A project to make community pharmacy the first port of call for minor ailments that was introduced during the pandemic is to be expanded.
NHS Pharmacy First notched up more than two million consultations since it launched in July 2020, healthandcare.scot reported last week.
The vast majority of patients had their concerns dealt with by their pharmacist, with just 4% referred to another health professional for treatment.
A parallel initiative has seen pharmacists conduct more than 200,000 appointments for urinary tract and skin infections that would otherwise be in GP surgeries or A&E departments, Chief Pharmaceutical Officer Alison Strath told the inaugural Future Pharmacist conference.
Speaking today to mark the two million milestone, Health Secretary Humza Yousaf said: “As part of the NHS Recovery Plan we will look to expand the range of common clinical conditions that can be treated by community pharmacists, avoiding unnecessary GP and out of hours appointments.
“We have also committed to establishing a community pharmacy hospital discharge and medicines reconciliation service to help speed up the process for people being discharged from hospital.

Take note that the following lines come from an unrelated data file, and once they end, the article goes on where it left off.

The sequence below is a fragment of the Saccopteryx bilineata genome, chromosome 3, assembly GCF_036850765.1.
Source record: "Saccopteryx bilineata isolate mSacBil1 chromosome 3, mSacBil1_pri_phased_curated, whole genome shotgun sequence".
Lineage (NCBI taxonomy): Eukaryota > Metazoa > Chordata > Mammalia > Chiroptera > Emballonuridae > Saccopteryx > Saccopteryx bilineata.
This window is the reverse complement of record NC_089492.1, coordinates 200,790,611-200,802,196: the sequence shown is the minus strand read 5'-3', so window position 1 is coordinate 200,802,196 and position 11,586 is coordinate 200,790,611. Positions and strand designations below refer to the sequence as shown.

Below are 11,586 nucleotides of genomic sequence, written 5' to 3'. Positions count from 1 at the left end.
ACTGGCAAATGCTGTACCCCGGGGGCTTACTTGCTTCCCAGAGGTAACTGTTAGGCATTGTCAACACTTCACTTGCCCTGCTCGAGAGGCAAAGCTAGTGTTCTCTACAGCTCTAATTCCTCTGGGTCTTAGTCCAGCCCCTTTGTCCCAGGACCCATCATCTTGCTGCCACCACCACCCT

“New digital solutions such as ePrescribing and eDispensing will make prescribing paperless and free up capacity for healthcare professionals to see more patients, while making it easier for the public to access their medicines quickly and safely.”
Matt Barclay from Community Pharmacy Scotland said: “In terms of the expansion this was always in the plans for the Pharmacy First service. Along with the Scottish government we are keen to map out the timelines for this and the associated discharge service which we already knew about from the recovery plan.
“This will then allow the network to be aware of what is coming up and plan accordingly with appropriate resources, ways of working and training. These are exciting services which will enhance the contribution of community pharmacy further and ultimately support patients who already seem to be embracing Pharmacy First.”
The expansion comes despite concerns of a ‘brain drain’ of some 600 professionals from pharmacies to GP surgeries.
Community Pharmacy Scotland called last month for a temporary pause to this part of the GP contract.